Prophetik A/W 2012 by Faye West
My fashion week hadn’t got off to the best of starts this season. I skipped day one, and arrived on day two rather worse for wear. I’d been out boozing the night before and hadn’t predicted to feel quite so dreadful the next morning. I managed the Spijkers show, but on my way to see my faces, Teatum Jones, I was spinning out so badly that I just had to return home. Spending the day on the sofa sorted me out, and so I leapt out of bed on a bright, Spring-like morning on Sunday (day three) to catch Prophetik, back after a hiatus last season, to see what Jeff Gardner could offer fashion fans at 10.30am.
Prophetik A/W 2012 by Claire Kearns
Seating was easy peasy thanks to the glorious gals at Forward PR, and the show began only a few minutes late. This season, Jeff’s charity of choice is the Lawrence Anthony Foundation, committed to protecting endangered rhinos. Well, I certainly didn’t expect to see photographs of rhinos mutilated at such an early hour, but the provocative images hit home the crisis the species face. It costs £30,000 to protect one rhino for a year – a terrifying amount of money – because the only way to keep them alive is by guarding them 24 hours a day. You can read more about the cause here.
All photography by Matt Bramford
So it was on with the show. True to form, a vibrant violinist opened the proceedings, galavanting up and down the catwalk as she played. A live band then accompanied music that blasted from the sound system and the first model appeared.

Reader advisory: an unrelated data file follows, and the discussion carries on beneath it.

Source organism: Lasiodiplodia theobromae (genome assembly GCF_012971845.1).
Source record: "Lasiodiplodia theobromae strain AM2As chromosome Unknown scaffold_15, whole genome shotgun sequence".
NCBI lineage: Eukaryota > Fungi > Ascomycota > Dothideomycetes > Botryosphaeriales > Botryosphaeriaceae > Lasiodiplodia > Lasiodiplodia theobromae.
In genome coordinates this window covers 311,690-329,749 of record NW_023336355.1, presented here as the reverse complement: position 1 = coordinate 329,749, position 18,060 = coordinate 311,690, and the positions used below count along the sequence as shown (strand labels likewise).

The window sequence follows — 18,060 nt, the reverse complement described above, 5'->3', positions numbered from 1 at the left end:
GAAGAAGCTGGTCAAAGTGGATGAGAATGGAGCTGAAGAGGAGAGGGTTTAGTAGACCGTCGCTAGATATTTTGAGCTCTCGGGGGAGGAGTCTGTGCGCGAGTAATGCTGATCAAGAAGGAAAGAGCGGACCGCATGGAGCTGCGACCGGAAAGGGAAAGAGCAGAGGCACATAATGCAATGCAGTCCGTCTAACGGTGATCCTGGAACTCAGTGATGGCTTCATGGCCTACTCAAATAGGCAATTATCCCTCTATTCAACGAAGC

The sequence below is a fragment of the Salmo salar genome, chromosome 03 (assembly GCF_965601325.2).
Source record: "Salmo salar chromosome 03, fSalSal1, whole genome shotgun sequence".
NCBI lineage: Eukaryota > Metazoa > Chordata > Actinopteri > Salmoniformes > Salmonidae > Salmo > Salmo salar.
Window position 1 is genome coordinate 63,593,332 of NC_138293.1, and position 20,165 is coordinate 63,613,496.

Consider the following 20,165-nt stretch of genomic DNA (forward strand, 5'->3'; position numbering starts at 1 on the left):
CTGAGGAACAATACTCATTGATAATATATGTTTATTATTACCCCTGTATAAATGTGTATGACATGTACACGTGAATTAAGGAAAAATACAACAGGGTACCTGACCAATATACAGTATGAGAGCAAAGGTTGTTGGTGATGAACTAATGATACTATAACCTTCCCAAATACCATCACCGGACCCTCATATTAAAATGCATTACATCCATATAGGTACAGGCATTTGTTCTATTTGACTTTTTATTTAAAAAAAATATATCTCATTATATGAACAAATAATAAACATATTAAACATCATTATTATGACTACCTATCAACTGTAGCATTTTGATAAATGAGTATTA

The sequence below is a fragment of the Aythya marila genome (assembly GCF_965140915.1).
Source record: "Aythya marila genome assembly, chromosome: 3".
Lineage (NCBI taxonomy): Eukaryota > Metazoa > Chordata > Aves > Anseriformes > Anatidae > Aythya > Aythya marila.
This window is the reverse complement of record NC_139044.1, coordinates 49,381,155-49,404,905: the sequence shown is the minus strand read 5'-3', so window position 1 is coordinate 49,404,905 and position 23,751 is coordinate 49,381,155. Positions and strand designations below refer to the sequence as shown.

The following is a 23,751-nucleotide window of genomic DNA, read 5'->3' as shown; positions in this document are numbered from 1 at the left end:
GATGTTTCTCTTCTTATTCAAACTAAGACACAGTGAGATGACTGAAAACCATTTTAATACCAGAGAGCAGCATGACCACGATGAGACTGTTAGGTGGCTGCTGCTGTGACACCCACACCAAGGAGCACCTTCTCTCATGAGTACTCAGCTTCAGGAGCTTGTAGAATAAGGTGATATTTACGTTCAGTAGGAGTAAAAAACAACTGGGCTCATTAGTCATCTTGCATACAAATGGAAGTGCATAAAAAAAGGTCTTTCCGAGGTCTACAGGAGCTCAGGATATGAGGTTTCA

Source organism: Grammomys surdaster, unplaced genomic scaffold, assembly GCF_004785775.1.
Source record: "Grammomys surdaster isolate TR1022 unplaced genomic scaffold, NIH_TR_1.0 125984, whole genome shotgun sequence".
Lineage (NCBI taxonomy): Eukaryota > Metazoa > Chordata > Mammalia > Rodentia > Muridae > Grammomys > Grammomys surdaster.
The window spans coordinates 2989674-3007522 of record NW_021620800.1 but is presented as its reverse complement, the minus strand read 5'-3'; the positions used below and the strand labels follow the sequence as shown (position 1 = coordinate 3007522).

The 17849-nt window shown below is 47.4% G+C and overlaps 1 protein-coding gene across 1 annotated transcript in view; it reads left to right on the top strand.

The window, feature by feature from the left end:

This collection was called ‘Courtly Love‘, which for a brief moment made me imagine Prophetik‘s staple frocks with Courtney Love-esque make-up. Alas, this wasn’t the case. The theme was more of a reference to Princess Grace, archetypal dandies and an age-old way of dressing reinvented with a surge of modernity. The collection brought Prophetik‘s inimitable style back to the catwalk – romance, drama and sophistication neatly packaged into one collection.
Prophetik A/W 2012 by Gilly Rochester
Layers of lace were built up on dresses, blouson sleeves met with tight cuffs, swooping necklines were decorated with ruffled trims and sashes around waists provided flattering silhouettes.
This season saw a shorter hemline on some pieces that came as a bit of a surprise; I’m used to Jeff’s floor-sweeping numbers but cuter frocks cut above the knee made the collection seem more wearable and playful.
Menswear was exemplary as per: this season brought cropped tuxedos with jazzy gold buttons and baggy knits; pillow-shaped sleeves appeared on shirts. I spent more time than was necessary fancying two frock coats, the first with beautiful embroidery that looked like a V&A exhibit, the second made from luxurious velvet with heavy brocade detailing.
I don’t see myself hanging around Bethnal Green in either, but I’ve since fantasised about wearing the latter around the house, pretending I’m from another era.
Prophetik A/W 2012 by Gabriel Ayala
The finale created gasps across the room: a dress, black on bottom, white on top, featured one of Jeff’s grandmother’s original blankets (he must be running out) covered in black feathers – a real red carpet number if ever I saw one; one that will likely have Livia Firth on the phone faster than you can say green carpet. Gasps of another kind came when Whitney Houston’s ‘I Wanna Dance With Somebody’ emerged from the speakers – an unorthadox choice at a Prophetik show, but one that had guests bouncing up and down in their seats.
Finale at Prophetik A/W 2012 by Faye West
While Prophetik isn’t my favourite type of fashion – I prefer the more contemporary, print-based designers – I’m never disappointed, as I’m sure the hopeless romantics won’t be either.
- London Fashion Week A/W 2011 Catwalk Review: Prophetik (by Amelia)
- London Fashion Week A/W 2011 Catwalk Review: Prophetik (by Matt)
- London Fashion Week S/S 2011 Catwalk Review: Prophetik
- London Fashion Week A/W 2010 Catwalk Review: Prophetik
- London Fashion Week S/S 2011: Fashion Scout